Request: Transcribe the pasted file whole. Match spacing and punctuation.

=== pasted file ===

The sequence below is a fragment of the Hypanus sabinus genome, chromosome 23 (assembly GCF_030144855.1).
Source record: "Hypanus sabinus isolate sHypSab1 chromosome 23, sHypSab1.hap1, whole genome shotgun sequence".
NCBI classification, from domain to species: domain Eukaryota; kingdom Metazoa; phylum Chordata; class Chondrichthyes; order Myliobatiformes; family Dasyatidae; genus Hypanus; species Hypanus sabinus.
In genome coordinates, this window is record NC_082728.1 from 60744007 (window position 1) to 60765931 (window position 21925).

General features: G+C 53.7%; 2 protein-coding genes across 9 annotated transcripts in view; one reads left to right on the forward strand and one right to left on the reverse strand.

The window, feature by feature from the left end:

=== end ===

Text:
The sequence below is a fragment of the Hypanus sabinus genome, chromosome 23 (assembly GCF_030144855.1).
Source record: "Hypanus sabinus isolate sHypSab1 chromosome 23, sHypSab1.hap1, whole genome shotgun sequence".
NCBI classification, from domain to species: domain Eukaryota; kingdom Metazoa; phylum Chordata; class Chondrichthyes; order Myliobatiformes; family Dasyatidae; genus Hypanus; species Hypanus sabinus.
In genome coordinates, this window is record NC_082728.1 from 60744007 (window position 1) to 60765931 (window position 21925).

General features: G+C 53.7%; 2 protein-coding genes across 9 annotated transcripts in view; one reads left to right on the forward strand and one right to left on the reverse strand.

The window, feature by feature from the left end: